The Cathedral was built in the 18th century and I believe that Christopher Columbus remains were once kept here.
Began as a Jesuist church at the beginning of the 18th century, after their expulsion in 1767 it became the cathedral (which explains the discretion is terms of size and interior decor).
Access is limited - Thursday-Saturday, 09.30am - 12.30pm, Sunday 08.30am - 12.30pm
The pedestrianised cathedral square is suprisingly small and could easily be the set of an opera production.
The "Catedral de San Cristobal de la Habana" sits on the eastern side of the "Plaza de la Catedral". Completed in 1787, the church's facade is designed in the Baroque (Italian) style and it's simply stunning to look at. It was once believed to have contained the bones of Christopher Columbus. But after the Revolution, the remains were moved Santo Domingo and proven not to be those of the great explorer after all. The cathedral is supposed to be open every day but is apparently locked most of the time.
The plaza itself is actually quite small for a Latin American plaza, a walk from one end to the other takes less than a minute, and aside from a couple of small shops and the "Museo de Arte Colonial" (Museum of Colonial Arts), there's not actually very much to do there. I found it insanely frustrating trying to fit the cathedral into my camera's frame--I couldn't get far enough away from it without bumping into a plaza wall and I'd like to know how others got the shots they did. But that's also what I kind of liked about it; it's just a small, mellow place to take a break from walking around, sit down at the one and only outdoor patio ("Le Patio"), have a mojito, choose something from the limited menu, listen to the live band, and watch the world go by. In the evenings there is a livelier crowd, more live music, and dancing.
This is a nice cathedrale in the center of Havana. Give it a visit...it's worth it. And for those of you, who are not interested in culture, it's still a hideaway from the tropical sun in this city ;-)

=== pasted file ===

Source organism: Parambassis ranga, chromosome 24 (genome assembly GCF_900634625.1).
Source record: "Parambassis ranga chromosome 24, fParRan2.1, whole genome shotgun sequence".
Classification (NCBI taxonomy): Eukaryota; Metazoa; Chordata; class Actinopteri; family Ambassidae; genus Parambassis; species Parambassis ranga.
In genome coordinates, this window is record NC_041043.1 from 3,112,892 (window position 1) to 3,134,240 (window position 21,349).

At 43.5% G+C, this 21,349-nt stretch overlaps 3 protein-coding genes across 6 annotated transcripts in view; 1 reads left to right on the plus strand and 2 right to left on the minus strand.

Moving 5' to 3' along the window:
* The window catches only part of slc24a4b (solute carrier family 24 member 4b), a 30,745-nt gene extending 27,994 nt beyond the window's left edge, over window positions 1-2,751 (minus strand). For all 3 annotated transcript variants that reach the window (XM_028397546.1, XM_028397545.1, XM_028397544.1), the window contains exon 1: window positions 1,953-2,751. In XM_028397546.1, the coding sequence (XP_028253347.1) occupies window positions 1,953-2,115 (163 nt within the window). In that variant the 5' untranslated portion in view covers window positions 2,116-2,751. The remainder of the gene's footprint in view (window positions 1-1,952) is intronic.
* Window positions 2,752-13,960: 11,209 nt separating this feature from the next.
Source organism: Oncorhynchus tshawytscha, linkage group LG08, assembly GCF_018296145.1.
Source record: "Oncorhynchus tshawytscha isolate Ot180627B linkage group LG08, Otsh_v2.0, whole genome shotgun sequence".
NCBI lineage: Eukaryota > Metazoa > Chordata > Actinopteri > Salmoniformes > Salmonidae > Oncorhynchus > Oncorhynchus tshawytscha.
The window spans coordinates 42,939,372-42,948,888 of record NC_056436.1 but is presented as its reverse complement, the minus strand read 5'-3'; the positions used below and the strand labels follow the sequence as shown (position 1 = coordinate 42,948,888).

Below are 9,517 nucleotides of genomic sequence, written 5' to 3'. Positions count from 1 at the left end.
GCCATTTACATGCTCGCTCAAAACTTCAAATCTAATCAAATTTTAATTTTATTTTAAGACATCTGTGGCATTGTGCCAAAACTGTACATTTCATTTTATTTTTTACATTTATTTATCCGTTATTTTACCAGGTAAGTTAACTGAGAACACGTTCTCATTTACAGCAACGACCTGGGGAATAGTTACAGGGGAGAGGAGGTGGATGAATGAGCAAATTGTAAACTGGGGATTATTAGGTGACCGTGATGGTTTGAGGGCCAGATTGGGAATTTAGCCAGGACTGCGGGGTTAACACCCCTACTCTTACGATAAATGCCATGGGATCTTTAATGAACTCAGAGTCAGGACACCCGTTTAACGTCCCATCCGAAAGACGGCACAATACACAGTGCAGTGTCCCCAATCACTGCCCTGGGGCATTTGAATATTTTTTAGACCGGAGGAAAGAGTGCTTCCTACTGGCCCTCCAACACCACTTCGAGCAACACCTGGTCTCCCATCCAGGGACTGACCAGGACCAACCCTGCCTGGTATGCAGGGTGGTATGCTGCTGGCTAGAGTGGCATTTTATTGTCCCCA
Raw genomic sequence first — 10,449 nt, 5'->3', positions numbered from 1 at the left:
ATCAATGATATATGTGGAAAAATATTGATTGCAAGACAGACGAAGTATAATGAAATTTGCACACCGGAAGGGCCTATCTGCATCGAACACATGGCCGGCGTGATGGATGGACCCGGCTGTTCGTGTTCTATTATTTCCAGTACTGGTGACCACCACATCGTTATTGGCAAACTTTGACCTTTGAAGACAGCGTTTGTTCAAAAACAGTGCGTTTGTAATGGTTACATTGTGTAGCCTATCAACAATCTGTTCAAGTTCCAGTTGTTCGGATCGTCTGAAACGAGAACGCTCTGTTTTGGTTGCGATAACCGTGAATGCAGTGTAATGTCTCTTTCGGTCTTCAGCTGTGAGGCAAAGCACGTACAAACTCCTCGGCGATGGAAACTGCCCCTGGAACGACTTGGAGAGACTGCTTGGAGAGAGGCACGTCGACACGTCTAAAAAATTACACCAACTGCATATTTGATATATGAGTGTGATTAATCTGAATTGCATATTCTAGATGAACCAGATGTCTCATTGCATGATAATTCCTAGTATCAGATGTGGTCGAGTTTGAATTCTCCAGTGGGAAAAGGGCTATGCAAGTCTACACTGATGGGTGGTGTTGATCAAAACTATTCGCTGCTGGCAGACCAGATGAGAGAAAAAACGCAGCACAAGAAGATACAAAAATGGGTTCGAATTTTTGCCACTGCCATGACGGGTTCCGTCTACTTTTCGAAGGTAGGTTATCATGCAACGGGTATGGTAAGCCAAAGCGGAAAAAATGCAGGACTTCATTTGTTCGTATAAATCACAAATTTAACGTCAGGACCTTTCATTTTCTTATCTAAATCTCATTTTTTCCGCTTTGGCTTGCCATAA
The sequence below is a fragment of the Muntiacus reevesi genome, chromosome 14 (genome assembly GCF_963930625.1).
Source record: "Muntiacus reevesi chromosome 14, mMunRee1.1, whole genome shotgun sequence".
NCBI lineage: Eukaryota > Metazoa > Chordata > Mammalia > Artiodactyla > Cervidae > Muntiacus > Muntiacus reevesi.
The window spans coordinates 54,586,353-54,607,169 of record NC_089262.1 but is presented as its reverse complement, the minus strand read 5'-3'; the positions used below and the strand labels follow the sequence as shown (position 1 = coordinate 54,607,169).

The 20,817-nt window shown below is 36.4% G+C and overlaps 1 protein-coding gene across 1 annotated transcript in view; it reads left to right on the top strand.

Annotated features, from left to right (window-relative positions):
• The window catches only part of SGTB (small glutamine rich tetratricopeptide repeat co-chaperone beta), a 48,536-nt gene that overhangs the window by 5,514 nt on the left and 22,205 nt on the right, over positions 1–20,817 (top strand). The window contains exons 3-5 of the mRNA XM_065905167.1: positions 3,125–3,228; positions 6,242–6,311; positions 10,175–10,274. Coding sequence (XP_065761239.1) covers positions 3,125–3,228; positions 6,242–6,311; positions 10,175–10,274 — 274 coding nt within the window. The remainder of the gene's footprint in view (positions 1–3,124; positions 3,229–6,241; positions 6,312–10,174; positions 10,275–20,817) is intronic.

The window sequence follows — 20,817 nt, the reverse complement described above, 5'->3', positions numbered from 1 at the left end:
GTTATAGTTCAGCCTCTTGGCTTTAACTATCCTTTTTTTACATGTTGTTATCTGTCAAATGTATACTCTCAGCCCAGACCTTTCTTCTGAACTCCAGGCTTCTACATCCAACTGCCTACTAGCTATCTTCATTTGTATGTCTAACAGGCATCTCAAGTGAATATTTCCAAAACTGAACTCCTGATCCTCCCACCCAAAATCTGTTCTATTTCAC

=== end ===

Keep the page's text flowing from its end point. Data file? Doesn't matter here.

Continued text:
This baroque cathedral built in the 18th centruy by the jesuits is one of the oldest in the Americas and is THE monument to visit in Havana along with the Capitolio.
We were lucky as we were there on a Sunday morning and got to attend the mass so it gave us entire different memories...
The cathedral was built in the 18th century honouring Christopher Columbus, in which the great explorer's remains were said to be located before 1899, when they were shipped back to Spain. (although there were some disputes with the Dominican Republic, which also claimed that Columbus' remains were there.)
There is a bell tower on the two sides of the cathedral, with the right tower larger than the left one. The baroque structure stood greatly in front of the Plaza de la Catedral. Pope John Paul II visited the cathedral in 1998.
There is no admission fee to the cathedral. Try going there in the early afternoon as this is the most likely time that it is opened.
The Baroque Facade is considered as a highlight in old Habana.The square is filled up with locals - trying to get a dollar from the tourists.
In the evening it is less crowed and a diner with some friends like Jan/Claudine/Rosa and Ingrid - a meeting with some tourist from GENK/Belgium - just arrived a few days ago and leaving next day for a trip to Santiago, by a 12hours during trip by train - i never will forget.
Near to this Cathedral you will find "La Bodeguita del Medio !
The 17th century cathedral is probably the most famous church in Havana and it is indeed magnificent. The construction was started by Jesuits and completed by the French. It has a nice Baroque style (managed to avoid looking like a birthday cake). The cathedral plaza is a great place for having a drink or just sitting and watching the people.